- An increasing reliance on fracking is testing the relationship between oil and ag, and influencing the debate over how to regulate fracking in California.
Scattered on either side of Shafter Avenue just north of the town center here, new oil pump jacks, some bobbing and others thrusting, tower above this corner of California’s prime farmland.
Driven by advances in drilling technology and high oil prices, oil companies are increasingly moving into traditionally agricultural areas like Shafter that make up one of the world’s most fertile regions but also lie above a huge untapped oil reserve called the Monterey Shale. Even as California’s total oil production has declined slightly since 2010, the output of the North Shafter oil field and the number of wells have risen by more than 50 percent.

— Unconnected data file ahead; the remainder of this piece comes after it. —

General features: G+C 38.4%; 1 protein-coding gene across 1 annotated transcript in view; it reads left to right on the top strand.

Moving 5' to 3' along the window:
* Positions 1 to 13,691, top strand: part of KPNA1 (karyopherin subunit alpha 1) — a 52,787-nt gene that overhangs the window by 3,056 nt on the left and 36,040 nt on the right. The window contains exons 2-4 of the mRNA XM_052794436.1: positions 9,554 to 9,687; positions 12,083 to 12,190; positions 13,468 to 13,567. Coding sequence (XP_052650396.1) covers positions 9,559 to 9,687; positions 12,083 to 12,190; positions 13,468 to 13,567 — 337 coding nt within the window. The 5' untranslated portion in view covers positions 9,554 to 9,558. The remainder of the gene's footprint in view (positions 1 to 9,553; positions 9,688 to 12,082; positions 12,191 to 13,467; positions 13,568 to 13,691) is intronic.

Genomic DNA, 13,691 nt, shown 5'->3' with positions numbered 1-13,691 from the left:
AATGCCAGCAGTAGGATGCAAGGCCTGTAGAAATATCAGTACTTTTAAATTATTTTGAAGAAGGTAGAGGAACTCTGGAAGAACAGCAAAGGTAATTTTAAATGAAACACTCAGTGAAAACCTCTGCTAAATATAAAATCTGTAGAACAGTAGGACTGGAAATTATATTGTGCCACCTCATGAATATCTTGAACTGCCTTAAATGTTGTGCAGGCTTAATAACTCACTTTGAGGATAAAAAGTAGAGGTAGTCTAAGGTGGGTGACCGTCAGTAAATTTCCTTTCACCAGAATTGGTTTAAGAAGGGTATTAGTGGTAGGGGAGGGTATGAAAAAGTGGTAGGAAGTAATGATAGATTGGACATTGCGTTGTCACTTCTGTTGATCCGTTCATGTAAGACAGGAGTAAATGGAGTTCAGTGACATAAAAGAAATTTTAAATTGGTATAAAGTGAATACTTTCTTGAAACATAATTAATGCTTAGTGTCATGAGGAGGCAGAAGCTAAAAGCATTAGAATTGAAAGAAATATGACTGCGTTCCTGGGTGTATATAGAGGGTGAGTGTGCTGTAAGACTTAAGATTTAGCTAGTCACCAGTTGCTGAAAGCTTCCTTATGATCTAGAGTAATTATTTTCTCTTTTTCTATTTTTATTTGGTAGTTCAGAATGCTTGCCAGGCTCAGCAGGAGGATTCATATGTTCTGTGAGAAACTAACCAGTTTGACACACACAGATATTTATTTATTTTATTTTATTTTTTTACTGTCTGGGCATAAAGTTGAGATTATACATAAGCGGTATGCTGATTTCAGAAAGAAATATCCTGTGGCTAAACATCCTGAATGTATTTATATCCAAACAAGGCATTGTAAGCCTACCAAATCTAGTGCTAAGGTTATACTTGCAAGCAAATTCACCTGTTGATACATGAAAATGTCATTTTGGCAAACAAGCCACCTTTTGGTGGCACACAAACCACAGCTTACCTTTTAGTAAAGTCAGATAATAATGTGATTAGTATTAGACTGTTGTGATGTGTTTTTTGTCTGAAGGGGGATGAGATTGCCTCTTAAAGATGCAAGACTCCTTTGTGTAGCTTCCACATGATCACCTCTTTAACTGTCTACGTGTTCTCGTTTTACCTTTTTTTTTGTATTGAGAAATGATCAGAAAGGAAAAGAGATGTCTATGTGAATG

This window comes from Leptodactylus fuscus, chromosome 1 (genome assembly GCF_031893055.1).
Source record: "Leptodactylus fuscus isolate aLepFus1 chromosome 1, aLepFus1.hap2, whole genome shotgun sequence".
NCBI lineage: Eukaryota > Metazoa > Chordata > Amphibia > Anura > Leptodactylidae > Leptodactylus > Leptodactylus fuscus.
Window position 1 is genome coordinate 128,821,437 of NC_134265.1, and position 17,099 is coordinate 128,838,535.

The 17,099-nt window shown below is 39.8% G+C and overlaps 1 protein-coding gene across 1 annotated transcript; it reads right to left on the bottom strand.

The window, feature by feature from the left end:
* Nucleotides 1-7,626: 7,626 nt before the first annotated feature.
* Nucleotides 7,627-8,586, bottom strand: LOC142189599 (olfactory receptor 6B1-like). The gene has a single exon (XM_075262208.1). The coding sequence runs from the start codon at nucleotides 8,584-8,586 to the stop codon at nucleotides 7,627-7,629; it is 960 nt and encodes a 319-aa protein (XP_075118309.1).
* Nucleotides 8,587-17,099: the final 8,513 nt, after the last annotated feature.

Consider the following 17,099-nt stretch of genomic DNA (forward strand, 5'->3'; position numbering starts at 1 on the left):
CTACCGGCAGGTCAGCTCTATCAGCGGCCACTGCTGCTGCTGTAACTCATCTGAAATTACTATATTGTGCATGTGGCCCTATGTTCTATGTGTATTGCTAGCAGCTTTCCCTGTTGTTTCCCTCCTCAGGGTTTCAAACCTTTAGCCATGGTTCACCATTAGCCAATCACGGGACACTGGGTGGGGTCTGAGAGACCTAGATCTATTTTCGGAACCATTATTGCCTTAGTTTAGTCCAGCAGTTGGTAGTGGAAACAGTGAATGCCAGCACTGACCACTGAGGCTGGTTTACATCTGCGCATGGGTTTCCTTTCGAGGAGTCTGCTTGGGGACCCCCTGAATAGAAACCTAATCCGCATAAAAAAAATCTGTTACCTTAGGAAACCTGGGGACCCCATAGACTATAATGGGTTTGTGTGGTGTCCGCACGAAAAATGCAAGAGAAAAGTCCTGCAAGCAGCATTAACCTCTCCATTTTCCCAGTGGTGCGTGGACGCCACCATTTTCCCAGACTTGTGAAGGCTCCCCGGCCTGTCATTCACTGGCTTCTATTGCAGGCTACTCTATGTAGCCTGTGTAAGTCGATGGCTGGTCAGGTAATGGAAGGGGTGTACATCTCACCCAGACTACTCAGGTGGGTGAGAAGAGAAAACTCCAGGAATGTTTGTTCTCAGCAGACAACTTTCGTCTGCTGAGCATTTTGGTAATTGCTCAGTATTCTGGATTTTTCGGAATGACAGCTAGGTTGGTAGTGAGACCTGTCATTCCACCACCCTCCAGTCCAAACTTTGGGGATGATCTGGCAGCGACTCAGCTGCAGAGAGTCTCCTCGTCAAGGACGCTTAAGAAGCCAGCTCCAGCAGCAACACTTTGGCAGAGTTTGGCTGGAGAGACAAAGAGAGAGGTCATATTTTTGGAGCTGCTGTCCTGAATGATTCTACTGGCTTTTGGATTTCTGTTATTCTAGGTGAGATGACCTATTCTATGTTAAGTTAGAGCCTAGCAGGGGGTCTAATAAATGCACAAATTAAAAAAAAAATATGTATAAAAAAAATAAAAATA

By all accounts, oilmen and farmers — often shortened to “oil and ag” here — have coexisted peacefully for decades in this conservative, business friendly part of California about 110 miles northwest of Los Angeles. But oil’s push into new areas and its increasing reliance on fracking, which uses vast amounts of water and chemicals that critics say could contaminate groundwater, are testing that relationship and complicating the continuing debate over how to regulate fracking in California.
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